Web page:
Tag Archive for: jo pratt

We hope you have enjoyed the past 14 days! We loved sharing our wellbeing tips and tricks with you. If you would like to find out more, and to be informed about the next time we do the #14days of wellbeing, please sign up to  our newsletter!

The books that we have included, and you might like to delve into a little deeper, are:



Christine Bailey
The Supercharged Green Juice & Smoothie Diet
£10.99 | Available from Nourish Books








Saimaa Miller
Aussie Body Diet
£14.99 | Available from Nourish Books








Jo Pratt
In the Mood for Healthy Food
£ 20.00 | Available from Nourish Books





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We’re happy to announce that we have recently released a new app on the Apple App Store – Jo Pratt’s Healthy Food: Recipes for Every Day!

“Jo has done it again… lovely, light, delicious food”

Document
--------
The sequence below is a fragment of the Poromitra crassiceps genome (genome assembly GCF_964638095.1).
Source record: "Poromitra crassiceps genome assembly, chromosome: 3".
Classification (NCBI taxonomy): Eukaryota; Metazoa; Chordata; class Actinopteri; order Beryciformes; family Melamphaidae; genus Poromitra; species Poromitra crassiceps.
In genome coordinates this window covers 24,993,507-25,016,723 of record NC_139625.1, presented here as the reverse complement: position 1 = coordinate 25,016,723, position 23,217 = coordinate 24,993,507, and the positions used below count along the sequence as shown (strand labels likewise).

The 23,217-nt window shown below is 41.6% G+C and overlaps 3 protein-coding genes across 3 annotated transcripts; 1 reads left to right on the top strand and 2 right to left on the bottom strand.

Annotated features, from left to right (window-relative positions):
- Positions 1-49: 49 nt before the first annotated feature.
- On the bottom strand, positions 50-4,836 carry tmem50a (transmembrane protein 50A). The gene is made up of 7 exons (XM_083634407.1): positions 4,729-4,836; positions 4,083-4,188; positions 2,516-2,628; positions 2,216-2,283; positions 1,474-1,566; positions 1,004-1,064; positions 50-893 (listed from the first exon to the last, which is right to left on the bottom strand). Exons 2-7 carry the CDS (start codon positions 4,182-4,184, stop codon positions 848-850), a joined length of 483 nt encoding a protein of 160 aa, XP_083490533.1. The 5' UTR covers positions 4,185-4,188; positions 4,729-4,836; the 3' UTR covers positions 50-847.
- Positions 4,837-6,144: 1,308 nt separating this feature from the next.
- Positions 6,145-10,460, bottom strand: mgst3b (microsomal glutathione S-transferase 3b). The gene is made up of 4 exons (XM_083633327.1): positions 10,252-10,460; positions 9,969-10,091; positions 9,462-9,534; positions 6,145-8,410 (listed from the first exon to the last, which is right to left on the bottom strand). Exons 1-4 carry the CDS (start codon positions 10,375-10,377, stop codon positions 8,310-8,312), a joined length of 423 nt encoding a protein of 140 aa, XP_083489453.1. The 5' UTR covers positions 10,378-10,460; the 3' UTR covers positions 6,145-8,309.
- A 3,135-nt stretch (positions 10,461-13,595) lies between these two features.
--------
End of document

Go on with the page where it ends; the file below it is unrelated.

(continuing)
– Jamie Oliver.


An app packed with mouth-watering yet simple dishes from acclaimed cookery writer Jo Pratt, this stunning collection of nutritious recipes is for anyone looking to eat well. With the recipes available to access on your iPad or iPhone you can easily check that you’ve picked up all the ingredients while you shop!

Start the day with Ginger Berry Muffins or Raspberry Yogurt Pots, enjoy a light meal of Poached Chicken Broth with Spring Greens or a more substantial Beetroot Gnocchi with Walnut & Watercress Pesto then treat yourself to a guilt-free Dairy-free Vanilla & Blueberry Cheesecake of Chocolate Pumpkin Brownies. This is the perfect  companion app for the                                                 everyday cook who wants to eat and live deliciously                                                   well.


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Download Jo Pratt’s Healthy Food today!



Jo Pratt is an acclaimed food stylist, writer and presenter. She has written for Elle, Weekend, Sainsbury’s Magazine, TV_cook_and_food_w_2861142bOlive, BBC  Good Food and Glamour, for which she was Food Editor, as well as the BBC Food, Good Food Channel and Good To Know websites. She regularly appears on UK TV, including Saturday Kitchen and Daily Cooks Challenge, and works with many food brands.

Can you describe your book? What should the reader expect from it?